cultures confusing each other

One speaker explained that when treaties were being discussed, the Europeans didn’t trust the Cherokees who included women in their business talks, and the Cherokees didn’t trust the Europeans who never brought their women. They didn’t bring their women, they wondered, what are they trying to hide from us? I heard about the pensions offered to wounded Indians who fought in battles for the US Government, and how the Indians were confused about the idea of widows and orphans being offered pensions for men who died in battle. They did not grasp the concept of women being victims when a man died. They did not understand the concept of orphan, because the children belong to the mother’s clan. Even if both parents were not living, the child belonged to the clan, and was not an orphan. Thus, when the pensions were offered anyway, and women went to collect for themselves and the children of their clan, their petitions were often denied. US officials sometimes knew very well that the woman herself did not birth a particular child, so how could she be so audacious as to try and claim a pension for the child’s fallen father, a member of the clan? Likewise, a man would go to do his duty to his wife’s clan, and seek to collect a pension for a fallen brother, related by clan, not by blood, and the federal officials were again confused.

My favourite speaker of them all was Anita Finger-Smith, who talked in great detail about the circumstances that resulted in the Eastern Band Cherokees remaining in their homeland when so many others were removed to Oklahoma.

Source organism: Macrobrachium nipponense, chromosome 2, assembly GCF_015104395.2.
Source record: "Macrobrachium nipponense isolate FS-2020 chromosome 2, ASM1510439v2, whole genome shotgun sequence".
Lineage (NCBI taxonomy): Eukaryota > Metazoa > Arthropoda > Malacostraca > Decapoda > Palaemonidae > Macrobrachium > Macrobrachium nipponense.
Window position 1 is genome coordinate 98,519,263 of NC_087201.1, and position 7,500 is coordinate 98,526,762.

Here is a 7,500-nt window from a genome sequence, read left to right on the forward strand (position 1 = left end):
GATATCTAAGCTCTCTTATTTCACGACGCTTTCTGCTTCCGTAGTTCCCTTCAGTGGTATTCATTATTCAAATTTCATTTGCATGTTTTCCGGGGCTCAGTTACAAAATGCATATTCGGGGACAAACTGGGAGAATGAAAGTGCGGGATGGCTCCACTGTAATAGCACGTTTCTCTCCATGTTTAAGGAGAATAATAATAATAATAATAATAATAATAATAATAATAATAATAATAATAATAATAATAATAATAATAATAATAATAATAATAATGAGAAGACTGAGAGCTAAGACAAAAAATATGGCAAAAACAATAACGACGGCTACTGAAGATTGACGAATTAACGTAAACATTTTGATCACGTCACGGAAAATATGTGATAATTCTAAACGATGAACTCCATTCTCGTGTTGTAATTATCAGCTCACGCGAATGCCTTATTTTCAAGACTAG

I am learning this culture through the repetition of so many speakers saying things like, “As Cherokees, we understand community ownership, not individual ownership. When my mother used to make dinner, she would cook enough for an army. I’d ask, ‘Why are you making so much food?’ and she would say, ‘Maybe someone will show up.’ And sure enough, by suppertime, the house would be full.”

Many speakers talk about water. “As Cherokees, we consider our water to be sacred. It’s not just what we use to clean ourselves, but we drink it, we grow crops with it, we cook with it. Water is in every part of our life and makes up who we are.” Now, these things are true for every human. But when it’s said to you like that: “As Cherokees, we value water…” then you can’t help but assign a greater significance to the things you’ve been doing with water since you were born.

Joseph Erb, my new favourite Indian artist.

Rob Daugherty introduces Chris Welch.

Our keynote presenter was Tracy Spears, author, co-founder of a leadership organization, and softball player.

I don’t think I’ve made my point as clearly as I wanted to, but I hope with these examples you get the idea. I am learning so much good stuff about this important part of who I am. I am sad that I wasn’t raised with this teaching, but I am so grateful to belong to a Nation that works so hard to provide me the opportunity to learn, now that I have decided to educate myself.

Today we are leaving Tulsa and heading off for some touring! We’ll visit museums, cultural centers, and points of significance for Cherokees. We’re finally heading to Tahlequah, and the center of Cherokee government. I finally get to see some of Oklahoma besides this city block in Tulsa. I promise to take photos and post when I can.

 

Sea lions heaped upon the docks, ranging from hound-sized to bear-sized.